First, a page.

GovBytes: How Do You Feel About the End of the Space Shuttle Program?

A week ago today, Space Shuttle Atlantis rocketed into orbit for the last time, marking the beginning of the very end of NASA’s Space Shuttle program. The decision has been cause for celebration for some, anger for others, sadness and introspection for many who saw the Space Shuttle as a crowning achievement in inspiration for the United States.

[P]erhaps the Shuttle’s most important accomplishment was — for a time — inspiring young Americans to dream of becoming astronauts, engineers and scientists. And that is what is so bitterly disappointing about President Obama’s space policy.

Last year, the president essentially killed off the Constellation Program, NASA’s next generation of manned space flight. Constellation was by no means perfect. Some would argue it was fatally flawed for borrowing so heavily from Apollo-era technology. Yet for a president who came to office in part by championing technology education, eliminating Constellation without offering an alternative does irreparable harm to U.S. space exploration. More importantly, Obama’s policy, which essentially defers space operations to private industry, has diminished one of America’s greatest exports — the belief that in America anything is possible.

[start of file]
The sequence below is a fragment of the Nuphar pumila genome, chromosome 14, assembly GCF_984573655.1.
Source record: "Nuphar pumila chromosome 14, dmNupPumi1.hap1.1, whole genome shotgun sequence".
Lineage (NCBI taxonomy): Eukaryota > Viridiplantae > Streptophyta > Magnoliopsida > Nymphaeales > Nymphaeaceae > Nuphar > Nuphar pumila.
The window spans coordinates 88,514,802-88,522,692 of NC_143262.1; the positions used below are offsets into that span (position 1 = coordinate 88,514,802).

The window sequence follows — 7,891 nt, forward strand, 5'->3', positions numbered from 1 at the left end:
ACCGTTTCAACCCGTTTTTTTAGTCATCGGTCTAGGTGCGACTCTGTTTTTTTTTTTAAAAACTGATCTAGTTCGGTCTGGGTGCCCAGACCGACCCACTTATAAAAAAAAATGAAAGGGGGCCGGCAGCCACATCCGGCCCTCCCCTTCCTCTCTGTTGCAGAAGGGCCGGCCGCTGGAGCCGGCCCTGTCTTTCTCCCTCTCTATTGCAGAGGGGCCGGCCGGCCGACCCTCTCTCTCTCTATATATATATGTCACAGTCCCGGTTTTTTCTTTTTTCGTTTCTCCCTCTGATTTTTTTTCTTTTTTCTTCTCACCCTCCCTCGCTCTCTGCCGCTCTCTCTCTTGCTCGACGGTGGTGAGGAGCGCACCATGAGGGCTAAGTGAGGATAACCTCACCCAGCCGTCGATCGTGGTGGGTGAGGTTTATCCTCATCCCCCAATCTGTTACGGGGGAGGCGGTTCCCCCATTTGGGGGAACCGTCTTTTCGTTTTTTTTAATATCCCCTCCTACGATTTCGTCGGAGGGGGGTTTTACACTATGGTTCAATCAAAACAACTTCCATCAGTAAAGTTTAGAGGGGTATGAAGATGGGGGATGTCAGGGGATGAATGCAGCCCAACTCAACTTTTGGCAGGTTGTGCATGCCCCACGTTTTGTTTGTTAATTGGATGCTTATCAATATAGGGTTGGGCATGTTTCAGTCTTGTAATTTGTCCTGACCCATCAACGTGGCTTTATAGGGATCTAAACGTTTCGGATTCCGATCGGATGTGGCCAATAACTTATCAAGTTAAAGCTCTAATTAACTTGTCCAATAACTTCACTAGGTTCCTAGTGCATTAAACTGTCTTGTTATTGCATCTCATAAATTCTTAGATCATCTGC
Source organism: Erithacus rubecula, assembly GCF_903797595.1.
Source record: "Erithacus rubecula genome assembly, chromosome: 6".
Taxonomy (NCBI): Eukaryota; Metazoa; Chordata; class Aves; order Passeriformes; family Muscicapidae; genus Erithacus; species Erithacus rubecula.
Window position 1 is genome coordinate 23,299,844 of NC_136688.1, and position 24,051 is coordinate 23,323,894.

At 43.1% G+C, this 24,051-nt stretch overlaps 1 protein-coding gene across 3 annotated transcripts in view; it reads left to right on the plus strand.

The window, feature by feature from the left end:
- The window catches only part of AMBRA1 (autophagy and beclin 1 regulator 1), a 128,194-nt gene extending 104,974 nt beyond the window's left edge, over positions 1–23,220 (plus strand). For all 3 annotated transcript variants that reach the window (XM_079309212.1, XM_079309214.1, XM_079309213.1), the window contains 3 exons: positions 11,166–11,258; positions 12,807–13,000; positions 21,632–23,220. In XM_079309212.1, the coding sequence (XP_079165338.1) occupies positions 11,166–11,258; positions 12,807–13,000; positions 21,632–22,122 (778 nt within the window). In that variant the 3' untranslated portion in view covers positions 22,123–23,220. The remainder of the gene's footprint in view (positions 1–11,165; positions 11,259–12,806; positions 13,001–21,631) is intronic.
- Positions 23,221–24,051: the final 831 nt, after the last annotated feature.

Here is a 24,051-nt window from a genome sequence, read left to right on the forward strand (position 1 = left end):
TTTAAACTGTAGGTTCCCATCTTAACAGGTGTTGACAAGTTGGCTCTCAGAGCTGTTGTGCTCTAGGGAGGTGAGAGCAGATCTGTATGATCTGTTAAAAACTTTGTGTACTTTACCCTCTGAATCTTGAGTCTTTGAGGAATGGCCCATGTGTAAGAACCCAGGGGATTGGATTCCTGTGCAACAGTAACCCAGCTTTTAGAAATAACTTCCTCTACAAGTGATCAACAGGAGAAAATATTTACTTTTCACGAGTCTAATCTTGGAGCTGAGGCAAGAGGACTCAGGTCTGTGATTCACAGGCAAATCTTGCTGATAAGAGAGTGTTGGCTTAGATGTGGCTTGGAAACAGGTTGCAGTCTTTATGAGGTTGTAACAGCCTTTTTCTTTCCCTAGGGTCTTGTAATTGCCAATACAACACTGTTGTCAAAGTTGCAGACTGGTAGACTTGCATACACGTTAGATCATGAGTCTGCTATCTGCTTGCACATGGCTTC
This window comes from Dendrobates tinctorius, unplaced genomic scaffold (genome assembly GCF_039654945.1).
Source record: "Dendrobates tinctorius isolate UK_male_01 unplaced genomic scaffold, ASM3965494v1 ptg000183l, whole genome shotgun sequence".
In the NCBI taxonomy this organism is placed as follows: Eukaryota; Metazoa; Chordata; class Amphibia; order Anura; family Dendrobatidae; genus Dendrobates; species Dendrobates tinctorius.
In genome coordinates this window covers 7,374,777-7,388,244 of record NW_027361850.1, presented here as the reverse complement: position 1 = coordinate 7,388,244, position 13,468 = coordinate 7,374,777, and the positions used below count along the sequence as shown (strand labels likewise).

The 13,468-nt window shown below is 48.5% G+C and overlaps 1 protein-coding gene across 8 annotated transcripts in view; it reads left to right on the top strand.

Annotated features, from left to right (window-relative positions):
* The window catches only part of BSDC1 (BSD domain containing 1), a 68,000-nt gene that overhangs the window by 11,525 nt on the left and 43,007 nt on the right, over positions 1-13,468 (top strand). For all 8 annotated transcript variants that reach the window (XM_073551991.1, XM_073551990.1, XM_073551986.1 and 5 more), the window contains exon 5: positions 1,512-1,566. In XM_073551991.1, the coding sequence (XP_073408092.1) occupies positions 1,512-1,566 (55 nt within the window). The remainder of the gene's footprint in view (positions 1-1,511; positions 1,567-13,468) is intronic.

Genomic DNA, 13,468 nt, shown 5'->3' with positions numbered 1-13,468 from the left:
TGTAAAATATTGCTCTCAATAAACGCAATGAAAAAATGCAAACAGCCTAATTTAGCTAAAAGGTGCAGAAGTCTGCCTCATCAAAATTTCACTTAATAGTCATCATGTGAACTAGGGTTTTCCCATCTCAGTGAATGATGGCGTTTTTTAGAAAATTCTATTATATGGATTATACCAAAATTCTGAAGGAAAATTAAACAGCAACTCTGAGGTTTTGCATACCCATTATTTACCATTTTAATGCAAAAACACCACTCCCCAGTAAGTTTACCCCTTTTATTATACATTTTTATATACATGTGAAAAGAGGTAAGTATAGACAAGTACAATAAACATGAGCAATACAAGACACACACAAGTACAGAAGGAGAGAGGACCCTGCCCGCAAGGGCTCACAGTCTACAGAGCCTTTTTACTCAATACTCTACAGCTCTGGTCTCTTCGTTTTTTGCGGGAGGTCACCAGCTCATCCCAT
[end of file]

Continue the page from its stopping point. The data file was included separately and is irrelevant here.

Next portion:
Space Shuttle Was Expensive, Deadly and Inspirational to All

A number of people (including, one might say, Government Technology’s Chad Vander Veen, the author of the story above) feel the program ran its course and that in difficult times, there are better uses for taxpayer dollars than playing in space. That’s certainly a valid position to take. But there’s also been a pervasive sense this week that giving up the Space Shuttle is at best a shame and at worse the wrong decision. Many important developments have come out of NASA programs like this one.

How are you taking the end of the Space Shuttle program?


“GovBytes” is a blog series created by GovLoop in partnership with Government Technology. If you see great a story on Gov Tech and want to ask a question around it, please send it to [email protected].

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Sterling Whitehead

I’m happy the program is over; it lets America focus on the future of space: deep space travel. NASA should be the organization taking the risks to push us beyond Low Earth Orbit and go deeper into space. Private sector’s role should be to follow NASA pioneering, commercialize the technologies NASA developsfor deep space exploration and, most importantly, make deep space exploration afforable to all Americans. (Most money is spending on escaping Earth’s gravity).